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What is a brake system flush?
Brake fluid is essential for the operation of a vehicle’s brakes. When pressing the brake pedal, the brake fluid causes the brake pads to press against the rotors, making the vehicle slow down and stop. Over time, the brake fluid absorbs air, moisture, sludge, and other contaminants making the brake fluid contaminated. Air in the brake fluid causes braking to sometimes feel spongy and significantly reduces braking efficiency. A brake system flush includes removing the existing fluid and moisture from the system and then replacing brake fluid with clean (new) brake fluid. A brake fluid flush ensures proper brake system performance and increases the lifespan of your brake system components. Brake Flush is recommended when the brake fluid is dark brown/black or when it is contaminated.
Most vehicles feature hydraulic brake systems, which can be adversely affected by changes in the brake fluid. For instance, contaminants such as dust and metal chips can affect the brake master cylinder and calipers, which may affect the overall performance of the brake system. For instance, some vehicle models require a brake flush after every 20,000 –45,000 miles while other vehicle manufacturers recommend a brake flush after every two or three years – regardless of the mileage. Vehicle owners should consult their manufacturers for recommendations on when to change brake fluid. The brake fluid is usually in a watertight container and may last for years if it is not contaminated. Water causes the internal components of the brakes, including the lines, cylinder, and calipers, to corrode &rust. The ABS Brake system can be affected when the copper content of the brake fluid rises above 200 PPM. While the copper content itself doesn’t cause any immediate issues, high levels of corrosion could cause the ABS to fail during an emergency stop. Our Brake System Flush Includes:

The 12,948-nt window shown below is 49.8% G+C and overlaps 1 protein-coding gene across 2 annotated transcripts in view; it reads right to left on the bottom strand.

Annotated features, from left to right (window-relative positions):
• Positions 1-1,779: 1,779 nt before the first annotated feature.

- Remove contaminated brake fluid
- Add new brake fluid
- Bleed the brakes
- Clean any surfaces where brake fluid has spilled during the bleeding process
- Check for fluid leaks
- Inspect brake pads, rotors, and hoses
- Test drive vehicle